Debt-ridden Sri Lanka on Wednesday (Jan. 25) thanked India for issuing the necessary guarantees sought by the IMF that would help Colombo to unlock the USD 2.9 billion bailout package.
India’s ministry of finance recently issued a letter to the International Monetary Fund (IMF) to confirm its support to Sri Lanka on the issue of debt restructuring.
Also, External Affairs Minister S Jaishankar during his recent visit to Colombo gave the required assurances to Sri Lanka’s top leadership for the much-needed IMF bailout package, becoming the first major lender to publicly back the island nation’s efforts to recover from its worst-ever economic crisis.
In a statement on Wednesday, the Governor of the Central Bank of Sri Lanka Nandalal Weerasinghe thanked India for issuing the necessary guarantees warranted by the IMF for unlocking the USD 2.9 billion bailout for the country.
“India has clearly given financial assurances which are acceptable to the IMF…..which has all the necessary assurances …..first of all we should thank the Indian authorities for issuing that letter,” Weerasinghe said.
Sri Lanka, which is trying to secure a USD 2.9 billion bridge loan from the IMF, was negotiating to get financial assurances from its major creditors – China, Japan and India – which is the requisite for Colombo to get the bailout package.
The IMF bailout has been put on hold as Sri Lanka pursues talks with creditors to meet the global lender’s conditions for it.
The Washington-based global lender has asked Sri Lanka to restructure its debt by negotiating with the creditors.
On Sunday, China also gave Sri Lanka the financing assurances required by the IMF to unlock the bailout package.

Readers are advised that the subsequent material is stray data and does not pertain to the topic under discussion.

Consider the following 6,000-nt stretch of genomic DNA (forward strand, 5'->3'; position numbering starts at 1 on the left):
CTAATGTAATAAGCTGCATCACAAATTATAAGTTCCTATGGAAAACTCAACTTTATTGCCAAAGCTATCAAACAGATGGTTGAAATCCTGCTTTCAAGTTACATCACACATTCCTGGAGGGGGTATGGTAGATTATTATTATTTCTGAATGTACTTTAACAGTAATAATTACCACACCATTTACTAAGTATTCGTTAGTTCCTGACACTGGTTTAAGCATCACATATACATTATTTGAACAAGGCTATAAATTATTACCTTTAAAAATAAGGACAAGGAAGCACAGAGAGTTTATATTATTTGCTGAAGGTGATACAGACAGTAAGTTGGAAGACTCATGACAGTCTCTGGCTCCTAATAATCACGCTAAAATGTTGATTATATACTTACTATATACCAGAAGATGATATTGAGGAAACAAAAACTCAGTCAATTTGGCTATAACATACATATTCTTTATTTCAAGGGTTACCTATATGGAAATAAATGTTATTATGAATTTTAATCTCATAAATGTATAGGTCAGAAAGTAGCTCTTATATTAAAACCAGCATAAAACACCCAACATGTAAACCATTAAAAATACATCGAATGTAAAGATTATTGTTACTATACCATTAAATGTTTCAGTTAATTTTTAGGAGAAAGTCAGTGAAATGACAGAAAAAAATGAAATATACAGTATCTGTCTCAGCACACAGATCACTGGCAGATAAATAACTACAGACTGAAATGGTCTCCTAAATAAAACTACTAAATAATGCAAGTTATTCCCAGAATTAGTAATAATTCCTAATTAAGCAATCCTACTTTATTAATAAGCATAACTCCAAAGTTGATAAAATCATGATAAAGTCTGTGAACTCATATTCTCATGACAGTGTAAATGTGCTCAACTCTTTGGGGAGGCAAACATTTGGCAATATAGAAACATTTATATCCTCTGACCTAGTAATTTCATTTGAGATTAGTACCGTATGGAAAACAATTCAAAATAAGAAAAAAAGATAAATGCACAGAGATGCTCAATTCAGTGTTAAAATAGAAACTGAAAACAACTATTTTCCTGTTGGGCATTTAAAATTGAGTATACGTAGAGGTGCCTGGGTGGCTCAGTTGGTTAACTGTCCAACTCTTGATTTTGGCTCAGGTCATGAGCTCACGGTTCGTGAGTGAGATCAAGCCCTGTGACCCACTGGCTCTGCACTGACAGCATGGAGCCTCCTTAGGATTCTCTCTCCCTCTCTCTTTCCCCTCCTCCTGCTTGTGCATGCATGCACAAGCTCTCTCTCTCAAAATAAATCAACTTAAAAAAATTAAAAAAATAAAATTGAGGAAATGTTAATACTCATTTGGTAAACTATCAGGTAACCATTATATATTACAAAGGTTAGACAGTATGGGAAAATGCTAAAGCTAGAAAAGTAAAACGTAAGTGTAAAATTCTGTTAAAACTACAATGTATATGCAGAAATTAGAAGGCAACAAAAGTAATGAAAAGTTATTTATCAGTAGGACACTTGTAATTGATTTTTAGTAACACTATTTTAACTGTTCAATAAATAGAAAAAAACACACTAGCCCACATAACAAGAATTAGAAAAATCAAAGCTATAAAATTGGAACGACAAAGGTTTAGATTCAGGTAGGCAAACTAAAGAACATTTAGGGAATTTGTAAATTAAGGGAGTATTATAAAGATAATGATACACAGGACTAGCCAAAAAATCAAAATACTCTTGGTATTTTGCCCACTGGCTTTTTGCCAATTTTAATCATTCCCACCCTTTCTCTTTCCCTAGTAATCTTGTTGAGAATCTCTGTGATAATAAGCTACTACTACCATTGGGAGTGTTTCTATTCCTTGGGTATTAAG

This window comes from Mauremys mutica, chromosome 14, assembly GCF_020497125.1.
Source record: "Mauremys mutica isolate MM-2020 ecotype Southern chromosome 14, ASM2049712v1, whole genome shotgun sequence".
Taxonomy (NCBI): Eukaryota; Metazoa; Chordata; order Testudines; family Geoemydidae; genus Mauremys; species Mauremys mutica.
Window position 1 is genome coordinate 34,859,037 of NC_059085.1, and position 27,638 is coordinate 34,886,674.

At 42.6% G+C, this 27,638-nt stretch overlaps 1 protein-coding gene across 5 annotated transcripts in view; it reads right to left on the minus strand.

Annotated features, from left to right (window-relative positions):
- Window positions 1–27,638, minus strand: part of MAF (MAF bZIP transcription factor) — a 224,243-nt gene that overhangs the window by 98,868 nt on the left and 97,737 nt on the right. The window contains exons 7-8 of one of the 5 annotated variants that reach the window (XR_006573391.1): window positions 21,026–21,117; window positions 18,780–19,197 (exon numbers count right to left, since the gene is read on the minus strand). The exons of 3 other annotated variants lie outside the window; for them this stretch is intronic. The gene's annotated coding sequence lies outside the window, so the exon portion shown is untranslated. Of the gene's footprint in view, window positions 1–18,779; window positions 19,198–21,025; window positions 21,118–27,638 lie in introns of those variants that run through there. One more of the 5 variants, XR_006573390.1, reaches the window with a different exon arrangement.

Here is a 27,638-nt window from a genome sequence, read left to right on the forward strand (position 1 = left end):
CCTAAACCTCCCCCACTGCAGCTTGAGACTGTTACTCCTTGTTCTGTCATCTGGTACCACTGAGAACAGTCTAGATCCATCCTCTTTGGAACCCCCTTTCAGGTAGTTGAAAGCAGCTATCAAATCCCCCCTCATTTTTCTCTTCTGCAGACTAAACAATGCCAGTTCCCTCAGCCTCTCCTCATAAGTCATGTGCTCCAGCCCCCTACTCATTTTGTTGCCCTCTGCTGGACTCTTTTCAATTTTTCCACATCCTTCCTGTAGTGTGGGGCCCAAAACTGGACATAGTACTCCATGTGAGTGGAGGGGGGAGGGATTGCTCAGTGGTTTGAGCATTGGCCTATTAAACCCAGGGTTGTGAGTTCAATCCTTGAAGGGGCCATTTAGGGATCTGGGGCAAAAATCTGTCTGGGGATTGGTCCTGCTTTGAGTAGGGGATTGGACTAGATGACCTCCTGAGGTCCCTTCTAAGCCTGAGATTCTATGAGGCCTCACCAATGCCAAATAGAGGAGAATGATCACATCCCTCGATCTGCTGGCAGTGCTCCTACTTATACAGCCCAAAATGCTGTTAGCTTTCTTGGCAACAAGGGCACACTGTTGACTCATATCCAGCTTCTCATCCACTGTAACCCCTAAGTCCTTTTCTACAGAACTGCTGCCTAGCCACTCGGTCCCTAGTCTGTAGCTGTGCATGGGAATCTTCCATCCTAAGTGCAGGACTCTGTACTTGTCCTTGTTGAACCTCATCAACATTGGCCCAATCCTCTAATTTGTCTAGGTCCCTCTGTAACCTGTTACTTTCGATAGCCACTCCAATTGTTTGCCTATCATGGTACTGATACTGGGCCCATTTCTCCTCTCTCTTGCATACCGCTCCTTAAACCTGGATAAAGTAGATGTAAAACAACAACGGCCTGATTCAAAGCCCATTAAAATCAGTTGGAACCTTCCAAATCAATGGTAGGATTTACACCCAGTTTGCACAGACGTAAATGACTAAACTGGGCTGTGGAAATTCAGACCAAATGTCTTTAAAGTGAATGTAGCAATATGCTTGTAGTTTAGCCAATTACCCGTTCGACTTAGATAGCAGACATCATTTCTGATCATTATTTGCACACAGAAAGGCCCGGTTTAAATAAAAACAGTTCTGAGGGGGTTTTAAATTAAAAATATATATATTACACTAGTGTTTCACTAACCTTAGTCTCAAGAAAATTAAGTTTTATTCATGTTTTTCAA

Weerasinghe said that the debt restructuring talks had made good progress.
However, he declined to comment on the reported assurances issued by China to the Sri Lankan finance ministry that they would offer a 2-year repayment moratorium as its restructuring.
“The other creditors, the Paris Club and China are in the process of giving assurances. That process is making very good progress. It is a matter between the creditors and the IMF,” he said.
Speculation was rife that the Chinese debt moratorium offer was not what the IMF would require and that it had fallen short of the need.
“I don’t think I can comment on that,” Weerasinghe stressed when asked for a response to the Chinese position on the island’s debt negotiations.
Sri Lanka having missed its December 2022 target to obtain the facility now hopes for the release in the first quarter of 2023.
The Central Bank said that the economic activity is expected to recover later in 2023, compared to the large contraction in 2022
It said that the real economy was estimated to have contracted by 7.1 per cent in the nine months ending September 2022, on a year-on-year basis.
The island nation’s gross official reserves were estimated at USD 1.9 billion by the end of 2022 which includes a swap facility from China, equivalent to around USD 1.4 billion.
Sri Lanka in April declared its first-ever debt default in its history as the economic crisis triggered by forex shortages sparked public protests.
Months-long street protests led to the ouster of the then-president Gotabaya Rajapaksa in mid-July. Rajapaksa had started the IMF negotiations after refusing to tap the global lender for support.
With assurances from creditors, the 2.9 billion dollar facility could get the IMF board approval in March, officials said.